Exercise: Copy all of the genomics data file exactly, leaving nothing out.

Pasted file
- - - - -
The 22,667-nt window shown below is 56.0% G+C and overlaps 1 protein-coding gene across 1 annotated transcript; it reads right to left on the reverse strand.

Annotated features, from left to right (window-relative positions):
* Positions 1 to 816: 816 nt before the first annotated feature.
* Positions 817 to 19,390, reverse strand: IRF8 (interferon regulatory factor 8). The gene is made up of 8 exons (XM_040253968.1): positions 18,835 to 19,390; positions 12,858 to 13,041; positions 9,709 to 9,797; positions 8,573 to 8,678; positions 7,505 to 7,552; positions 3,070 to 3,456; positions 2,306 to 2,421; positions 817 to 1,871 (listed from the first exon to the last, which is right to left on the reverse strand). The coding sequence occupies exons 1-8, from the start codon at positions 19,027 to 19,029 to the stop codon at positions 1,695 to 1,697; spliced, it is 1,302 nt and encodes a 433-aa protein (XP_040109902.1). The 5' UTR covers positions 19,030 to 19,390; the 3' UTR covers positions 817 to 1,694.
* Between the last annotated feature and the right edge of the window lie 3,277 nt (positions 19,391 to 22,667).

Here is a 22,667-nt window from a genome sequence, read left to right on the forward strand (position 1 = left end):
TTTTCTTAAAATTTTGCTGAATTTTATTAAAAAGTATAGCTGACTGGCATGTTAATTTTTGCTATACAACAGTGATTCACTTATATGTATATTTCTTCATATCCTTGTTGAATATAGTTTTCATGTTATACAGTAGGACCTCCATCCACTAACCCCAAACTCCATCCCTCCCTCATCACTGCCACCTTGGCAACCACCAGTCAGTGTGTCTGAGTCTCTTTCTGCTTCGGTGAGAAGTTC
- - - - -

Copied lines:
The 22,667-nt window shown below is 56.0% G+C and overlaps 1 protein-coding gene across 1 annotated transcript; it reads right to left on the reverse strand.

Annotated features, from left to right (window-relative positions):
* Positions 1 to 816: 816 nt before the first annotated feature.
* Positions 817 to 19,390, reverse strand: IRF8 (interferon regulatory factor 8). The gene is made up of 8 exons (XM_040253968.1): positions 18,835 to 19,390; positions 12,858 to 13,041; positions 9,709 to 9,797; positions 8,573 to 8,678; positions 7,505 to 7,552; positions 3,070 to 3,456; positions 2,306 to 2,421; positions 817 to 1,871 (listed from the first exon to the last, which is right to left on the reverse strand). The coding sequence occupies exons 1-8, from the start codon at positions 19,027 to 19,029 to the stop codon at positions 1,695 to 1,697; spliced, it is 1,302 nt and encodes a 433-aa protein (XP_040109902.1). The 5' UTR covers positions 19,030 to 19,390; the 3' UTR covers positions 817 to 1,694.
* Between the last annotated feature and the right edge of the window lie 3,277 nt (positions 19,391 to 22,667).

Here is a 22,667-nt window from a genome sequence, read left to right on the forward strand (position 1 = left end):
TTTTCTTAAAATTTTGCTGAATTTTATTAAAAAGTATAGCTGACTGGCATGTTAATTTTTGCTATACAACAGTGATTCACTTATATGTATATTTCTTCATATCCTTGTTGAATATAGTTTTCATGTTATACAGTAGGACCTCCATCCACTAACCCCAAACTCCATCCCTCCCTCATCACTGCCACCTTGGCAACCACCAGTCAGTGTGTCTGAGTCTCTTTCTGCTTCGGTGAGAAGTTC